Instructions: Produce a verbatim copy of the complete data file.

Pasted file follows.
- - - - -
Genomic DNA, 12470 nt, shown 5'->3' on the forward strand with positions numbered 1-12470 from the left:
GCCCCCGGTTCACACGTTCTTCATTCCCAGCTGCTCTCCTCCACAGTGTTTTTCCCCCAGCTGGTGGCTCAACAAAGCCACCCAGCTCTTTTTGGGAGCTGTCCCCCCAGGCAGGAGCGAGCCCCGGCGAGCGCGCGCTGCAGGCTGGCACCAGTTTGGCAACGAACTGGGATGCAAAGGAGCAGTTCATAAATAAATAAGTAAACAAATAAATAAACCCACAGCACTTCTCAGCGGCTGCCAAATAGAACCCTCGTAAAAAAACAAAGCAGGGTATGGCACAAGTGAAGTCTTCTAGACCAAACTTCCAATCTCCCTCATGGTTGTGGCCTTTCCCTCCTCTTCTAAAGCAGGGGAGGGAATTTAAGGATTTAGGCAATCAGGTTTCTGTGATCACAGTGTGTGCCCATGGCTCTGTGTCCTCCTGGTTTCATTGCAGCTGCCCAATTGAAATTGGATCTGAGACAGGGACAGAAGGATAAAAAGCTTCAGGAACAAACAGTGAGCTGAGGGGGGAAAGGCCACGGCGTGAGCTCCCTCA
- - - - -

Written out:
Genomic DNA, 12470 nt, shown 5'->3' on the forward strand with positions numbered 1-12470 from the left:
GCCCCCGGTTCACACGTTCTTCATTCCCAGCTGCTCTCCTCCACAGTGTTTTTCCCCCAGCTGGTGGCTCAACAAAGCCACCCAGCTCTTTTTGGGAGCTGTCCCCCCAGGCAGGAGCGAGCCCCGGCGAGCGCGCGCTGCAGGCTGGCACCAGTTTGGCAACGAACTGGGATGCAAAGGAGCAGTTCATAAATAAATAAGTAAACAAATAAATAAACCCACAGCACTTCTCAGCGGCTGCCAAATAGAACCCTCGTAAAAAAACAAAGCAGGGTATGGCACAAGTGAAGTCTTCTAGACCAAACTTCCAATCTCCCTCATGGTTGTGGCCTTTCCCTCCTCTTCTAAAGCAGGGGAGGGAATTTAAGGATTTAGGCAATCAGGTTTCTGTGATCACAGTGTGTGCCCATGGCTCTGTGTCCTCCTGGTTTCATTGCAGCTGCCCAATTGAAATTGGATCTGAGACAGGGACAGAAGGATAAAAAGCTTCAGGAACAAACAGTGAGCTGAGGGGGGAAAGGCCACGGCGTGAGCTCCCTCA